is only the second time in over two years of carrying troops across 
that I have commended the draft gun battalion. This is the finest 
draft gun battalion that I have ever seen." 

Daily during the voyage two meals were served and due to the great 
number of persons on board, feeding was accomplished in relays. Each 
man had a mess card on which was indicated the dining hall he was 
to attend and the number of his shift: first, second, third, fourth, fifth 
or sixth. As the galleys were ready to feed each sitting, announcement 
was made over the ship's speaker system. The call "Number One Mess 
Cards, Form Your Lines!" would send the initial groups scurrying 
and leave the last shifts sulking at the prospect of the long wait ahead. 

! For Glossary of Military Terms and Abbreviations see page 525. 

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12 



THE 94th INFANTRY DIVISION 



One night a brightly lighted hospital ship was sighted, and the 
Elizabeth fled the scene. Being silhouetted against the lights of this 
other American vessel was the last thing the skipper or his passengers 
desired, in waters that were known to be the hunting ground of Ger- 
man submarines. On two occasions in the dead of night, the course 
was shifted so sharply men were hurled from their bunks. These sud- 
den and abrupt changes of direction were followed by an increase in 
speed and excessive zig-zagging. When under forced-draft the Queen 
would quiver and vibrate as she took off like a frightened deer. There 
was never any explanation from the crew as to what had caused these 
hasty sprints, but the word "radar" was whispered back and forth with 
knowing winks. 

Land was sighted the morning of the 11th and many Irishmen saw 
the home of their fathers for the first time. The Elizabeth sailed 
proudly into the North Channel; the antiaircraft guns swung smoothly 
as they practice-tracked the British planes that crossed and recrossed 
the course of the ship on their routine patrols. The men broke out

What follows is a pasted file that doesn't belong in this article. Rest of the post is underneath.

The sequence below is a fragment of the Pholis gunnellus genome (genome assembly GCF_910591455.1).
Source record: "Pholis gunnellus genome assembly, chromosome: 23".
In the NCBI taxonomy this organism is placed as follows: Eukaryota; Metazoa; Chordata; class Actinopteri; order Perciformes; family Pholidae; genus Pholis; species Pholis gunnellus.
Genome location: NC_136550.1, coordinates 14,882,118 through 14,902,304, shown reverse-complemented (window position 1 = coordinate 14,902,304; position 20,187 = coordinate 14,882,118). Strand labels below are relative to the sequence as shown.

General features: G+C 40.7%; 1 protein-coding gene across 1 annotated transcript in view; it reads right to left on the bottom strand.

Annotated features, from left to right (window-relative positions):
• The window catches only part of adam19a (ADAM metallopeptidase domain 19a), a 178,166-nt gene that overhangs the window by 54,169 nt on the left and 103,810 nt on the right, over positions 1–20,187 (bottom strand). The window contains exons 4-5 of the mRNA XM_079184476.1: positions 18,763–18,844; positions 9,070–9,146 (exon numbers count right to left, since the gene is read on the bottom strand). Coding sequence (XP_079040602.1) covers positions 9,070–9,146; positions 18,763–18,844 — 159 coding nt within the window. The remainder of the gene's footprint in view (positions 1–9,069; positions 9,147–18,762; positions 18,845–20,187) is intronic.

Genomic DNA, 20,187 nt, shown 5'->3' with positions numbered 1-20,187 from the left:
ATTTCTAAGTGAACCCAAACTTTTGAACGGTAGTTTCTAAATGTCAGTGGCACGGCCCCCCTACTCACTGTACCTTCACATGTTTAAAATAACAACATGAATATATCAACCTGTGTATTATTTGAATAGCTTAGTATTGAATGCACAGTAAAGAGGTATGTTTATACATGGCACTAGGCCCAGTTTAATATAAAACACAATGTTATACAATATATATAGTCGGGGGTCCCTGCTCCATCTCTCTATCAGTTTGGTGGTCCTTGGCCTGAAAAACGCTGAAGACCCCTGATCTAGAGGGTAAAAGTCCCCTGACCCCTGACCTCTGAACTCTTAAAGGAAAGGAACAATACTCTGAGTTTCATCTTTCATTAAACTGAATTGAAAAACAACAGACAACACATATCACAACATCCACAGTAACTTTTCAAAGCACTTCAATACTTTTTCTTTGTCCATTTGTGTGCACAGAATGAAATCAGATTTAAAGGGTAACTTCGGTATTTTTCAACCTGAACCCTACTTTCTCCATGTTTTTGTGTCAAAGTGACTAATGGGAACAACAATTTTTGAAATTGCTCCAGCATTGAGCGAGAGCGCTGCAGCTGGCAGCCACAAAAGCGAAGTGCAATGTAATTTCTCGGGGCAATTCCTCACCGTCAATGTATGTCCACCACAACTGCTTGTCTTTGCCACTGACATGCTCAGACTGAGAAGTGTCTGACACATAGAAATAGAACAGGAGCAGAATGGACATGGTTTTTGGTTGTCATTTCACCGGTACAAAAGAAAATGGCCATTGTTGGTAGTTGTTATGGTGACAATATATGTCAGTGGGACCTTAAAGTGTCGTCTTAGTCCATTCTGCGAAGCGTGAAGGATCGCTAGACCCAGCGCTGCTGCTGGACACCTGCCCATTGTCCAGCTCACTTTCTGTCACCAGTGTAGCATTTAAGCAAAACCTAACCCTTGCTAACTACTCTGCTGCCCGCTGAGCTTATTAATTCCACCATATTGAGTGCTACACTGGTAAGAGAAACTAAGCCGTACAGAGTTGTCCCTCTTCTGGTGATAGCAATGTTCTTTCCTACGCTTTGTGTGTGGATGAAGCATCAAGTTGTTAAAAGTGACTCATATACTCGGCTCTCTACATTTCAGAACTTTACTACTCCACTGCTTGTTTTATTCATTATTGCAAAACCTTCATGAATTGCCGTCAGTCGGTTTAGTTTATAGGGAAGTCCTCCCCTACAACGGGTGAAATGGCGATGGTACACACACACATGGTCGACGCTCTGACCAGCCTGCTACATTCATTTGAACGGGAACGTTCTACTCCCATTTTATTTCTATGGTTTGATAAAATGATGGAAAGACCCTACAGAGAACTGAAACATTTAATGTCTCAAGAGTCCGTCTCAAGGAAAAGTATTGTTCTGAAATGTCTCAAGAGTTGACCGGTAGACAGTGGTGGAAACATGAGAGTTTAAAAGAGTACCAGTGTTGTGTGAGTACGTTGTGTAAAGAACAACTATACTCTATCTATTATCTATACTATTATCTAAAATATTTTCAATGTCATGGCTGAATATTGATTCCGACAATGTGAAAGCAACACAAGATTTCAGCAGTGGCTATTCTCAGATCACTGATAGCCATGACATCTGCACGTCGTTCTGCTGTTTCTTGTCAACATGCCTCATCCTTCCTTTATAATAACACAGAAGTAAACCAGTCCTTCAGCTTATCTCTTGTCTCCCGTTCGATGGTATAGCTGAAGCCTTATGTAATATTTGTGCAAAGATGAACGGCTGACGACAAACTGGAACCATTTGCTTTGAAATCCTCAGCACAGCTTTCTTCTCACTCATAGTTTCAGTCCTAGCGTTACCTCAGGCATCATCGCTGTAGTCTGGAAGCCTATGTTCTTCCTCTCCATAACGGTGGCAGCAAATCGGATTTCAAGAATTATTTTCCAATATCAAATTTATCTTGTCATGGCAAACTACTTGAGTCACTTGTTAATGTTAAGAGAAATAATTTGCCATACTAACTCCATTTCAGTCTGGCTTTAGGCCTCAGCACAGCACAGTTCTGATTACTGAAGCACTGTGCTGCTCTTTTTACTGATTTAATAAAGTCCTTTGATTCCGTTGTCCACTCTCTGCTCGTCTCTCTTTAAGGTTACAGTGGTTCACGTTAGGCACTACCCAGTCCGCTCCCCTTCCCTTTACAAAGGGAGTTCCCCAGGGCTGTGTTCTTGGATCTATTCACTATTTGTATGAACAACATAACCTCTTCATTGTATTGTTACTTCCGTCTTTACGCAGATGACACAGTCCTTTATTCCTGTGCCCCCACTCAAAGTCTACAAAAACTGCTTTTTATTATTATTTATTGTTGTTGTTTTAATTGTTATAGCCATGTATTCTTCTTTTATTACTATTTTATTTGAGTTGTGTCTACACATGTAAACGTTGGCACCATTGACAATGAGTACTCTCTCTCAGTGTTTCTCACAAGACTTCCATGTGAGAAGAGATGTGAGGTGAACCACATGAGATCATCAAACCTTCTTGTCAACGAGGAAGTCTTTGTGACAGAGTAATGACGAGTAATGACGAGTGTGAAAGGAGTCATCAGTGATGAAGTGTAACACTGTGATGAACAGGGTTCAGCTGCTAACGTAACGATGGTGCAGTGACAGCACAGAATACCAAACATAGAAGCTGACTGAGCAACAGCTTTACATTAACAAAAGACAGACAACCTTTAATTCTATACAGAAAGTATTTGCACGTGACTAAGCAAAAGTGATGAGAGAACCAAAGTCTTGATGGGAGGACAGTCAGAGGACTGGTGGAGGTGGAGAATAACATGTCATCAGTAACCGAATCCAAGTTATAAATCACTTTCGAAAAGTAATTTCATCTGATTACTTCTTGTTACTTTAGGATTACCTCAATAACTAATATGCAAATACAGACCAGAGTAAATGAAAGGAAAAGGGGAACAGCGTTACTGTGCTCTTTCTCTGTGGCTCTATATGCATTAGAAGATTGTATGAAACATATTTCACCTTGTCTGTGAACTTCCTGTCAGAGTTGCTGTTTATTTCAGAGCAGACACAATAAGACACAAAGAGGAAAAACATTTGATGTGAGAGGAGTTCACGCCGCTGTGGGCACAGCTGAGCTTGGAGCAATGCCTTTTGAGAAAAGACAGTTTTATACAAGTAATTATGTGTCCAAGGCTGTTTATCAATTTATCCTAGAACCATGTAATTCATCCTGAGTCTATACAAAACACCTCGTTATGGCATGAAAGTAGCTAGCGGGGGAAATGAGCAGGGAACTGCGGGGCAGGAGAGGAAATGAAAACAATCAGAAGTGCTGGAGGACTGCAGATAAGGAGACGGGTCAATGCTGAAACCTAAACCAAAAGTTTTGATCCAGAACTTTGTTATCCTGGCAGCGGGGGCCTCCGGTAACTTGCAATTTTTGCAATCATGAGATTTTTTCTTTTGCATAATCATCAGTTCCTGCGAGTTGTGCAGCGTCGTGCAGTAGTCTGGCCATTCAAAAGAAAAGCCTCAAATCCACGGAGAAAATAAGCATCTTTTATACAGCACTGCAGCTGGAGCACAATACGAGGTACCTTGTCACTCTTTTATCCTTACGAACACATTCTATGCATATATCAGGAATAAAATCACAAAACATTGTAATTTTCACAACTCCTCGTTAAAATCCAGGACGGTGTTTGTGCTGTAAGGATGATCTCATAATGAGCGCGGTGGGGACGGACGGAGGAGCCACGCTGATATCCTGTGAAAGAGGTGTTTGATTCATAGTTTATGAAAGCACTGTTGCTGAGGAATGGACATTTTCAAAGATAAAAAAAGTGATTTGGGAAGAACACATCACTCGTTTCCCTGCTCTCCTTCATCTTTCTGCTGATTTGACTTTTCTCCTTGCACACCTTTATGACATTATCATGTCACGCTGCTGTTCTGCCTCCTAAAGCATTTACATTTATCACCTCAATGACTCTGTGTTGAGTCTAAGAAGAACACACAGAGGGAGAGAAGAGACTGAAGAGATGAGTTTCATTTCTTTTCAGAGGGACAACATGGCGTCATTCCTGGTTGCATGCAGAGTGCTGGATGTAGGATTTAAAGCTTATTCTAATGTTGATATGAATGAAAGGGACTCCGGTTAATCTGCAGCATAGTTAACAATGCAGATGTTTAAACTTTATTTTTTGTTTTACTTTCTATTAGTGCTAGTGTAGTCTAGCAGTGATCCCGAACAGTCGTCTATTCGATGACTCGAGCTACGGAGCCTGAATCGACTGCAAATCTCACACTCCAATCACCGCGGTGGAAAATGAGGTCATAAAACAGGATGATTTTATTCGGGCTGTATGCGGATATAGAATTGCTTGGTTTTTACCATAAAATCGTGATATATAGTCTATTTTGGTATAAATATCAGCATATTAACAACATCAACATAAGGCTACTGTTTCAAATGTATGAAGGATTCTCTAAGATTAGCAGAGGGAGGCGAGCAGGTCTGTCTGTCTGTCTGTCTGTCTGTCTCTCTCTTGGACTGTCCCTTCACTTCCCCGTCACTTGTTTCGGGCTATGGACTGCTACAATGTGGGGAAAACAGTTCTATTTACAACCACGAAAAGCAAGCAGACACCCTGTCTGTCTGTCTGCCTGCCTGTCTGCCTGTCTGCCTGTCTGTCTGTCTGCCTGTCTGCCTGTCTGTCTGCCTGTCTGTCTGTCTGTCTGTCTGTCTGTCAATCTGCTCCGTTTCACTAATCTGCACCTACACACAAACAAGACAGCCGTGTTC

binoculars and initially inspected the United Knigdom by courtesy of 
Bausch & Lomb. As the day progressed the Queen Elizabeth swung 
into the beautiful Firth of Clyde, proceeding into what seemed a fairy 
land. Glasses were no longer needed to study the tiny villages that 
dotted the shoreline. In turn, the absence of wooden construction, 
thatched roofs and the fresh greenness of the country side were dis- 
cussed. Everything was trim, precise and well ordered. There was 
absolutely no sign of bomb damage. 

In stately grandeur and at a leisurely pace, the Queen sailed up 
the Clyde to Greenock, Scotland, near Glasgow. There she anchored 
in mid-stream as there were no wharfing facilities capable of handling 
a ship of her tonnage. 



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Chapter 3: WILTSHIRE COUNTY 



THE MORNING OF August 12, 1944, the troops of the 94th 
began debarking from the Queen Elizabeth. Full equipment was 
carried and the Scottish climate was mild enough to make ODs 
only slightly uncomfortable. Debarkation was accomplished by means 
of lighters which steamed alongside the Queen to receive troops from 
unloading-ports located at approximately the deck level of the lighters. 
Looking up from the decks of the smaller vessels, a striking impression 
of the tremendous size of the Elizabeth was obtained. New York to 
Scotland in less than six days! The Division was really "on the way." 

On shore at Greenock, the 94th was received by personnel of the 
Transportation Corps. Units were divided into groups for entrap- 
ment and TC personnel supervised the loading. The whole affair was 
conducted in an orderly and efficient manner, with troops being dis- 
posed of as fast as they disembarked. 

The English railway coaches were a great novelty and experts on the 
relative merits of American and British rolling stock sprang up like 
mushrooms. In the midst of these discussions, the American Red Cross 
appeared on the scene with hot coffee and doughnuts. Huge amounts 
were consumed to delay inroads on the K rations which had been issued 
each man prior to leaving the Elizabeth. 

Debarkation was completed on the 13th and the Division moved 
to temporary stations in Wiltshire County in southern England. On 
the arrival of units at their destinations, they were met by members 
of the advance party who were on hand to act as guides and settle 
the troops in the billets that had been procured. The advance detach- 
ment reported that they had left the States on July 2, 1944 aboard the